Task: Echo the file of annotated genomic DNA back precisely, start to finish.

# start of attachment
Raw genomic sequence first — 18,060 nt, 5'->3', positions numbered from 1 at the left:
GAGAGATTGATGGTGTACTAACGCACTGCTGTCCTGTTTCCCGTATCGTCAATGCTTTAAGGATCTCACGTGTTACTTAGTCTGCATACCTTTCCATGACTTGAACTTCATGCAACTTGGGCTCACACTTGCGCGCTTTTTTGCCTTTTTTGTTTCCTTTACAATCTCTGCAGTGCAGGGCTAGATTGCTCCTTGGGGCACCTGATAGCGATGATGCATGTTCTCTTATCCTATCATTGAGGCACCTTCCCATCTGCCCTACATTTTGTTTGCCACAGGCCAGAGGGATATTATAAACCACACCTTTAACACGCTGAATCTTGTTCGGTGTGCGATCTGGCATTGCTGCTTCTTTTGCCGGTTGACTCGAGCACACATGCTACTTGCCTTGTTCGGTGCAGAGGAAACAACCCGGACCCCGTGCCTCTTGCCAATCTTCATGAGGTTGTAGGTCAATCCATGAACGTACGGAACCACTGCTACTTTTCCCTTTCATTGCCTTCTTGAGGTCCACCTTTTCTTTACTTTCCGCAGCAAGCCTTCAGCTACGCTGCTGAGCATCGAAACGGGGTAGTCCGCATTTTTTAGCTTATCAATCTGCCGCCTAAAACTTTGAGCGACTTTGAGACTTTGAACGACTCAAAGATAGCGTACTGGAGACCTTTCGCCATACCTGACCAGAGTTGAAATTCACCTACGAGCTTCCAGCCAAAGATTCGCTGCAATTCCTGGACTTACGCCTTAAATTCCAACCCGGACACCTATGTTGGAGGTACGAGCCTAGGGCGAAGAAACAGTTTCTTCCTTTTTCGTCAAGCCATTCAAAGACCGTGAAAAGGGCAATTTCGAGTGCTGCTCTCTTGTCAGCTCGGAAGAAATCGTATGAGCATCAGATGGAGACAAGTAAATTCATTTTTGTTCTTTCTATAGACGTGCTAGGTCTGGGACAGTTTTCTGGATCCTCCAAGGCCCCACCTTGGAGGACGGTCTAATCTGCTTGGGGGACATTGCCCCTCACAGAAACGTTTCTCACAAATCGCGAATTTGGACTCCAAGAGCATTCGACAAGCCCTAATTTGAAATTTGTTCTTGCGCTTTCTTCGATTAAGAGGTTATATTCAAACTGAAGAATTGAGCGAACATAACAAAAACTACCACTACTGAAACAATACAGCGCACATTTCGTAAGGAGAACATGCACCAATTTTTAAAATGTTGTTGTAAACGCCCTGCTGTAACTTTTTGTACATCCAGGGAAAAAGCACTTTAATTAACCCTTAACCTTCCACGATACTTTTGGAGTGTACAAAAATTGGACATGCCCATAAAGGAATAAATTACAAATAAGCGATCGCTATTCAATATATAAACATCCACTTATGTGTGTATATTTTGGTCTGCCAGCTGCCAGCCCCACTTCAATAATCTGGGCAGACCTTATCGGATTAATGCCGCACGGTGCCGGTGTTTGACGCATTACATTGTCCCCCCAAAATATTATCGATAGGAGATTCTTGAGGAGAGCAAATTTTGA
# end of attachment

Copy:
Raw genomic sequence first — 18,060 nt, 5'->3', positions numbered from 1 at the left:
GAGAGATTGATGGTGTACTAACGCACTGCTGTCCTGTTTCCCGTATCGTCAATGCTTTAAGGATCTCACGTGTTACTTAGTCTGCATACCTTTCCATGACTTGAACTTCATGCAACTTGGGCTCACACTTGCGCGCTTTTTTGCCTTTTTTGTTTCCTTTACAATCTCTGCAGTGCAGGGCTAGATTGCTCCTTGGGGCACCTGATAGCGATGATGCATGTTCTCTTATCCTATCATTGAGGCACCTTCCCATCTGCCCTACATTTTGTTTGCCACAGGCCAGAGGGATATTATAAACCACACCTTTAACACGCTGAATCTTGTTCGGTGTGCGATCTGGCATTGCTGCTTCTTTTGCCGGTTGACTCGAGCACACATGCTACTTGCCTTGTTCGGTGCAGAGGAAACAACCCGGACCCCGTGCCTCTTGCCAATCTTCATGAGGTTGTAGGTCAATCCATGAACGTACGGAACCACTGCTACTTTTCCCTTTCATTGCCTTCTTGAGGTCCACCTTTTCTTTACTTTCCGCAGCAAGCCTTCAGCTACGCTGCTGAGCATCGAAACGGGGTAGTCCGCATTTTTTAGCTTATCAATCTGCCGCCTAAAACTTTGAGCGACTTTGAGACTTTGAACGACTCAAAGATAGCGTACTGGAGACCTTTCGCCATACCTGACCAGAGTTGAAATTCACCTACGAGCTTCCAGCCAAAGATTCGCTGCAATTCCTGGACTTACGCCTTAAATTCCAACCCGGACACCTATGTTGGAGGTACGAGCCTAGGGCGAAGAAACAGTTTCTTCCTTTTTCGTCAAGCCATTCAAAGACCGTGAAAAGGGCAATTTCGAGTGCTGCTCTCTTGTCAGCTCGGAAGAAATCGTATGAGCATCAGATGGAGACAAGTAAATTCATTTTTGTTCTTTCTATAGACGTGCTAGGTCTGGGACAGTTTTCTGGATCCTCCAAGGCCCCACCTTGGAGGACGGTCTAATCTGCTTGGGGGACATTGCCCCTCACAGAAACGTTTCTCACAAATCGCGAATTTGGACTCCAAGAGCATTCGACAAGCCCTAATTTGAAATTTGTTCTTGCGCTTTCTTCGATTAAGAGGTTATATTCAAACTGAAGAATTGAGCGAACATAACAAAAACTACCACTACTGAAACAATACAGCGCACATTTCGTAAGGAGAACATGCACCAATTTTTAAAATGTTGTTGTAAACGCCCTGCTGTAACTTTTTGTACATCCAGGGAAAAAGCACTTTAATTAACCCTTAACCTTCCACGATACTTTTGGAGTGTACAAAAATTGGACATGCCCATAAAGGAATAAATTACAAATAAGCGATCGCTATTCAATATATAAACATCCACTTATGTGTGTATATTTTGGTCTGCCAGCTGCCAGCCCCACTTCAATAATCTGGGCAGACCTTATCGGATTAATGCCGCACGGTGCCGGTGTTTGACGCATTACATTGTCCCCCCAAAATATTATCGATAGGAGATTCTTGAGGAGAGCAAATTTTGA